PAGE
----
“What we focus on causes us to ‘vibrate’ at a particular level,” Apollon explains. “Thus, focusing on thoughts or images that make us feel good—like our favorite people, or how we feel when we’re with our best friends—will enable us to be at a higher level energetically and, consequently, will draw to us a higher level of vibrational experience. You can also send out a simple prayer to God or to the Universe that you’re seeking to be connected to more positive people, and make sure you do so with a sense of expectation and gratitude.”

Practice positivity. The Law of Attraction isn’t just limited to what you visualize for the future; it also applies to how you’re behaving right now. Specifically, frequent complaints and negativity breed more of the same. Remember that every morning when you wake up, the ball is in your court in regards to how you want to spend your day. If you exude bitterness, anger, or self-pity, you may be bringing those around you down, too. Indeed, it’s possible that some of the people in your life are right and healthy for you, but that you are poisoning the relationship with constant negativity.

“Make a conscious choice to surround those people with love,” Apollon advises. “By putting a smile on your face and greeting someone else with a cheerful, ‘Hi! Glad to see you!’ you can set the tone for your interaction, as well as change your energy and the energy of those around you.”

Take time to nurture the good relationships. Yes, it’s certainly worth your time, energy, and intentions to improve less-than-healthy relationships and to attract wonderful new people into your life. But don’t forget about the family members and friends who have been sources of joy and inspiration for you all along! Be sure to give these relationships regular “maintenance.” Make a point to spend meaningful time with those you love. Don’t just go through the motions or put in face time—really connect on a heart-to-heart level!

“Happiness can come only from embracing unconditional love as often as possible,” says Apollon. “Whether you give your spouse a hug and a kiss or reach out to a good friend you haven’t seen in awhile, you’ll let the other person know that they are important to you…something all of us need for a more meaningful and beautiful life!”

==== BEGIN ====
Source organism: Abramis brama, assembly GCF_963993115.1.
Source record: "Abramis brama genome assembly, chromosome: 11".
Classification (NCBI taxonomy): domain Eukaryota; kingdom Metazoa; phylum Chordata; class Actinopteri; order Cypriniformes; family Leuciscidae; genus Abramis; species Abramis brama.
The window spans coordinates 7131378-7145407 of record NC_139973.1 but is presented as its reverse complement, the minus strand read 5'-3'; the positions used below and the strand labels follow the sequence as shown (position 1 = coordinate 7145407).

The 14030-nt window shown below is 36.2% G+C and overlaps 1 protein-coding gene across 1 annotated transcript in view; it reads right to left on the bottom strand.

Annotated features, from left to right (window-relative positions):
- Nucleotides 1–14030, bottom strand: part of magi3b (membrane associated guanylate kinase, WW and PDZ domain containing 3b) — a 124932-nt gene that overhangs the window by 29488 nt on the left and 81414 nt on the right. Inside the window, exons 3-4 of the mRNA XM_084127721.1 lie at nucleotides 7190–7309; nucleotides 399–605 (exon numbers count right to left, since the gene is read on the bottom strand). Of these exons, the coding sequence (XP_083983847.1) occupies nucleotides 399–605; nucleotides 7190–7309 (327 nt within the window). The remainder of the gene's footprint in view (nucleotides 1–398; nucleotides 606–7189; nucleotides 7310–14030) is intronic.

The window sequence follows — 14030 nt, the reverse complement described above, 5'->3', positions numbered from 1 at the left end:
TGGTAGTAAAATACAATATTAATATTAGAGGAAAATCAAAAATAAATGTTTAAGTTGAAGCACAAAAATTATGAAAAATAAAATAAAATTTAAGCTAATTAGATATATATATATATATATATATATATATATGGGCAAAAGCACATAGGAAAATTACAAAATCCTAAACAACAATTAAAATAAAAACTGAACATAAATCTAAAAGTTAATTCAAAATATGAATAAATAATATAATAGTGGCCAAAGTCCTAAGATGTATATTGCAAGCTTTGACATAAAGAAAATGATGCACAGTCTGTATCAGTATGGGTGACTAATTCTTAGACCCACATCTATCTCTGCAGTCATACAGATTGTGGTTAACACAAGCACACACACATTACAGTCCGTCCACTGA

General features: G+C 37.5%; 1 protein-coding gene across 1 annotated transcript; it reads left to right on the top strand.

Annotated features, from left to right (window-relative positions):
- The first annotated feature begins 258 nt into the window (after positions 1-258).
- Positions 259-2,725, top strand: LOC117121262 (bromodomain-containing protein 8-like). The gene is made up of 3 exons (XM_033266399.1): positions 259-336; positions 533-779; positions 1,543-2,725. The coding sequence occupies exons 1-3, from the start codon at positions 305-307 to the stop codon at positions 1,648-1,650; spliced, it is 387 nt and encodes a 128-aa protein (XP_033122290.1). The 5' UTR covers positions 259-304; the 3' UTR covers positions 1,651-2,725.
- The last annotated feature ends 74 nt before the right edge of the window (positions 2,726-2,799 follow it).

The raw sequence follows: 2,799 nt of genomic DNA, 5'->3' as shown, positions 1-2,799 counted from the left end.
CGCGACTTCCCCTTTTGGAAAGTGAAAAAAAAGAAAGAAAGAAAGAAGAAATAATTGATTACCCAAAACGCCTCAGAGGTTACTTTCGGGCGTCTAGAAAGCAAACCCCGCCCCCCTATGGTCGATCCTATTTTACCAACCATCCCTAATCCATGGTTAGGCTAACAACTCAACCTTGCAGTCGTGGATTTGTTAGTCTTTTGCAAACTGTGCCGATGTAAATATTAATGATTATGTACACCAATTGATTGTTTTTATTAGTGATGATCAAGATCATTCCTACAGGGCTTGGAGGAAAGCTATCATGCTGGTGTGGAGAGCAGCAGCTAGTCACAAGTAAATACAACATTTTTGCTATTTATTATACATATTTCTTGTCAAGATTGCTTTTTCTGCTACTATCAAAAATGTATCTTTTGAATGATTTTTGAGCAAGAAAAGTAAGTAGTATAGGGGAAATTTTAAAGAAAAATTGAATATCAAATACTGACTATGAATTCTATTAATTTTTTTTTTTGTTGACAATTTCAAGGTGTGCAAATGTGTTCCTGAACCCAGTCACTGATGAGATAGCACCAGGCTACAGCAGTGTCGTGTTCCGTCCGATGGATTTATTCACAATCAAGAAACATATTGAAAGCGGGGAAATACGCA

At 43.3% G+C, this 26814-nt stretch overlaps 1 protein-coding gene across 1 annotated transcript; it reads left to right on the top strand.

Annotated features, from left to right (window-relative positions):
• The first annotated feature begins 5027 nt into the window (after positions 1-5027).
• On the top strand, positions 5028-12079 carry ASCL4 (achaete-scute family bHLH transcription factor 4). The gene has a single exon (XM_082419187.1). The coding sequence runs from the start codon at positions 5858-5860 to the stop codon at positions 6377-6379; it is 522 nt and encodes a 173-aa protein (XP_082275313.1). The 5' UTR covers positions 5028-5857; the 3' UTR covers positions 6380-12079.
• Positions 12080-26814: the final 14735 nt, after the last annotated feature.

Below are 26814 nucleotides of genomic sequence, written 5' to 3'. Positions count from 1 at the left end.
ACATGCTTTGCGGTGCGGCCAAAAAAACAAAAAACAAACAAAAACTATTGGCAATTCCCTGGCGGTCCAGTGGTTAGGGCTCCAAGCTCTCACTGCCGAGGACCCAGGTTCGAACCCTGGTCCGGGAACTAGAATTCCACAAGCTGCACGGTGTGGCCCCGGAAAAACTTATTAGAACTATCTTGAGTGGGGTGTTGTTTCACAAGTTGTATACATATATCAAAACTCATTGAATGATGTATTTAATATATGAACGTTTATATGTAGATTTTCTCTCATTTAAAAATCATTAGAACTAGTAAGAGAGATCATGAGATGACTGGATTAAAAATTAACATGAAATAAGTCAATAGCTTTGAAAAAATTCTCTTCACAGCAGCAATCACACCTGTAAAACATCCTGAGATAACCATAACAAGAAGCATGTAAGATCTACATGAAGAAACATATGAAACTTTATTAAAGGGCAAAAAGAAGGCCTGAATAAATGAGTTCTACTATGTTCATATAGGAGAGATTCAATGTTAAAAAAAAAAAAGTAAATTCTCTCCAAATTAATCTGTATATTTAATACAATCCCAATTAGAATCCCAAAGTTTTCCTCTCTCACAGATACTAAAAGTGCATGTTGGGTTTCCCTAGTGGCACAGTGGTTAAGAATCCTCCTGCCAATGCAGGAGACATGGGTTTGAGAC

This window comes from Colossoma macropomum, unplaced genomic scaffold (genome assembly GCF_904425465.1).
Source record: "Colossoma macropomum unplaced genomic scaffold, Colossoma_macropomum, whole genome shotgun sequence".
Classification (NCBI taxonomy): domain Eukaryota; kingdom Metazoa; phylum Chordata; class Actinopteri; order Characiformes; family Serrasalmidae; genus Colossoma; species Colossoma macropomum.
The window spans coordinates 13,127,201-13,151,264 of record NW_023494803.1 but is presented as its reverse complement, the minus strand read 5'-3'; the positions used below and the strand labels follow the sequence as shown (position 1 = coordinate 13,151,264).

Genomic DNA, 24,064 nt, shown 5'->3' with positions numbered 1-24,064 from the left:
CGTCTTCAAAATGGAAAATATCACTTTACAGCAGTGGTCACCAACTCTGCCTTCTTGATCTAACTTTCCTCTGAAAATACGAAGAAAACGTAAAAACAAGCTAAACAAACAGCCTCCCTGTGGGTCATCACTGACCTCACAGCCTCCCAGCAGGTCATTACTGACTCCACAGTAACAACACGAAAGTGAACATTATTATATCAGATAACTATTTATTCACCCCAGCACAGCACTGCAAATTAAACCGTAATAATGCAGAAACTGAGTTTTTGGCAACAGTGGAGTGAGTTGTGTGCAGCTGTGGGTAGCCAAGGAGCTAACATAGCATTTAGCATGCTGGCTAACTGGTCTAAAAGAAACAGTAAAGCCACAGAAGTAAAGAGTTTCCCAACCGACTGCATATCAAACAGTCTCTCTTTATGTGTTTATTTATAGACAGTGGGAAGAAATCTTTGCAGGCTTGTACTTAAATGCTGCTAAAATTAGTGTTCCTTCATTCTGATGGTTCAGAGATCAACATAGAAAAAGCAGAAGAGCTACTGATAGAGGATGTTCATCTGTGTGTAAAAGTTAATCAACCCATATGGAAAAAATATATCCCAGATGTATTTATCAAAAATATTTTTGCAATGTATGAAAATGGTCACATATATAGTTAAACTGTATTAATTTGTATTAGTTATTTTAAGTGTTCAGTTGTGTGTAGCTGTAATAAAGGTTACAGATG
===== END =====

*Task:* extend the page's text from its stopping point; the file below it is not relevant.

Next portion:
“If you use this current ‘slump’ as an opportunity to focus on attracting and cultivating good relationships, you might look back at it as one of the best times of your life—a period that was filled with positive growth and increasing joy,” Apollon concludes. “Make a real effort to focus on loving feelings. The peace that follows will take you away from painful memories and fears that cloud your day-to-day existence. Find the unconditional love that has survived in your heart, and you will be amazed at the new and joyful places it will lead you.”


About the Author:
As a psychologist and an author, Susan Apollon empowers and heals the body, mind, and soul; as an educator, she informs; as a speaker, she inspires and touches the heart.

For more than twenty-five years, Susan has been in private practice in Yardley, PA, evaluating and counseling adults, families, and children who are dealing with difficult life situations similar to what she has personally experienced, researched, and written about, including cancer, other health issues, trauma, and grief.

She is an avid researcher of Mind, Consciousness, Intuition, Energy, Prayer, and Healing and brings this expertise to her three published books—Touched by the Extraordinary, Book Two: Healing Stories of Love, Loss & Hope; Touched by the Extraordinary: An Intuitive Psychologist Shares Insights, Lessons, and True Stories of Spirit and Love to Transform and Heal the Soul; and Intuition Is Easy and Fun: The Art and Practice of Developing Your Natural-Born Gift of Intuition (co-authored with Yanni Maniates)—as well as to her audio books, online course, CDs, and MP3s. Susan’s work is scientifically based and enhanced by her ability to trust her own intuitive wisdom.

Susan comes from a family of physicians, which includes her husband, father, brothers, aunt and uncles, daughter, and cousins. Healing and medicine are a part of her lineage.

She integrates the gifts and challenges of having lived more than sixty-five years with the joy and satisfaction of being married for more than forty-four years to her husband, Warren, a practicing orthodontist, along with the role of being mom to her two adult children, Rebecca, an Emergency Medicine physician, and her son, David, a Management Consultant.

About the Book:
Touched by the Extraordinary, Book Two: Healing Stories of Love, Loss & Hope (Matters of the Soul, 2010, ISBN: 978-0-9754036-9-3, $24.95, www.HealingStoriesOfLoveLossAndHope.com) is available at bookstores nationwide and from major online booksellers.

For more information, please visit www.HealingStoriesOfLoveLossAndHope.com or www.TouchedByTheExtraordinary.com.